It’s no secret that the world moves at a different pace than it did just 30 years ago. Horst Schulze, CEO of the Capella Hotel Group, says that in 1980 the average person could wait in a hotel lobby for 4 minutes before being assisted and still consider it good service. Today, that time has gone down to 17 seconds! For many businesses and logistics companies, the solution to this is the cross dock.
A cross dock exists to get products from point A to point B in less time. Generally, it acts as a point in the supply chain process where one business is outsourcing their movement of goods either to an end user or to another step in the process quickly and efficiently. Locations are essential for cross docks because they need to be near where products are to be shipped. Products using a cross dock are typically perishable, pre-tagged products, promotional items just being launched, low demand variance products, etc. Cross docking has many benefits like:
Time Saved — Instead of using multiple sources for warehousing and shipping, generally the best warehouses have a cross dock attached so expedited shipping can be handled under the same roof. Products go straight from one truck to the other, ending up at the destination faster.
Reduced Costs – Renting warehouse space long-term, paying for packing & labeling, and other warehousing services is a great option for many, but sometimes companies can skip this process and simply ship straight to the cross-dock. This can greatly reduce labor costs.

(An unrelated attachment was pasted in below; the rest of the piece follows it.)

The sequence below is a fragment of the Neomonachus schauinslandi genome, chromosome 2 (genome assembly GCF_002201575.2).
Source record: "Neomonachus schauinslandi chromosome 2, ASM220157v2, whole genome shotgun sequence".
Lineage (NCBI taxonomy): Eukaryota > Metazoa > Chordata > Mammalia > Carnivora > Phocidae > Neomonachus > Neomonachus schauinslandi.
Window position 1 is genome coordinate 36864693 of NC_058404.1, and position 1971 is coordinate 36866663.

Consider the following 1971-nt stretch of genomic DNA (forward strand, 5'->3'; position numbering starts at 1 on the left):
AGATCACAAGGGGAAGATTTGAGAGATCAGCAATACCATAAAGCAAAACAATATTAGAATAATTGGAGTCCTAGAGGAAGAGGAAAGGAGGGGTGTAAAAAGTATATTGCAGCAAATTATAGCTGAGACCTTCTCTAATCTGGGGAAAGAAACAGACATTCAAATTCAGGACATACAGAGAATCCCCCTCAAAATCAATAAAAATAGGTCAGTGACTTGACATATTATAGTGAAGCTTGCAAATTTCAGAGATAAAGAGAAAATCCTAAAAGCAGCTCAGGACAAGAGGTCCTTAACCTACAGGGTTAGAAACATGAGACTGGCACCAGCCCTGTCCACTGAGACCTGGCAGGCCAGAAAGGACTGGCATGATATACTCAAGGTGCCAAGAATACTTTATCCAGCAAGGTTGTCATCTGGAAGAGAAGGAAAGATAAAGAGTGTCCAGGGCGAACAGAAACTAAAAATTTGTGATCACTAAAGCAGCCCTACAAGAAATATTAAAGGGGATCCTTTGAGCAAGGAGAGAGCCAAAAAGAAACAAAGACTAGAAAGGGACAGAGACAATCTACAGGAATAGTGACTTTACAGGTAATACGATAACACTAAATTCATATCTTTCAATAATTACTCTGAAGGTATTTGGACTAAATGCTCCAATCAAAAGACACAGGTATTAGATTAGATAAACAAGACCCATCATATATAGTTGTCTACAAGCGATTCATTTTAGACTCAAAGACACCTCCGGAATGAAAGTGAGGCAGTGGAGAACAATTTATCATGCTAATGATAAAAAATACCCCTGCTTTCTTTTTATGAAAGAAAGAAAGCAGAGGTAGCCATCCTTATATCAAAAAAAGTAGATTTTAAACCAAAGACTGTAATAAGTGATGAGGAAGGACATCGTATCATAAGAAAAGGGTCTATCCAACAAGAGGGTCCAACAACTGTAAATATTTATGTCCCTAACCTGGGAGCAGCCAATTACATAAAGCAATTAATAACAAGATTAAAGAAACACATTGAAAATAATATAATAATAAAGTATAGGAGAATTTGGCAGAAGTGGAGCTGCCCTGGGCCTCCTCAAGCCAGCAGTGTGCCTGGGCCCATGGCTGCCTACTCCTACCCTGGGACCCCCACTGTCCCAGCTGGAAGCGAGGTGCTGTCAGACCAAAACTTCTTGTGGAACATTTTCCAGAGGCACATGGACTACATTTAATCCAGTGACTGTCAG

Reduced Risks – The less people that need to be involved, the greater the chances for success. How many times has a shipping company lost your package at one center or the other after going from stop to stop?
Reduced Pollution – Cross docking helps consolidate multiple Less than Truckload (LTL) shipments into one larger shipment going to the same area so as to increase efficiency and decrease the number of trucks needed.
There are several types of cross docking available depending on what businesses need.
Scheduling conflicts can cause issues if a cross dock is particularly busy and any particular shipment has been delayed. Another issue may arise when one mode of transportation is meeting another (truck to airplane etc). The quick nature of a cross dock can also cause a particular carrier to run out of assets to utilize.
Make sure your cross docking warehouse has assets to help, is in a great location near your frequent shipping areas, and that they have the ability to accommodate any type of load (reefer, step deck, etc.). And finally, make sure your cross docking warehouse will treat you like you are their only customer. There are way too many variables in the shipping world for your business to waste time putting out fires.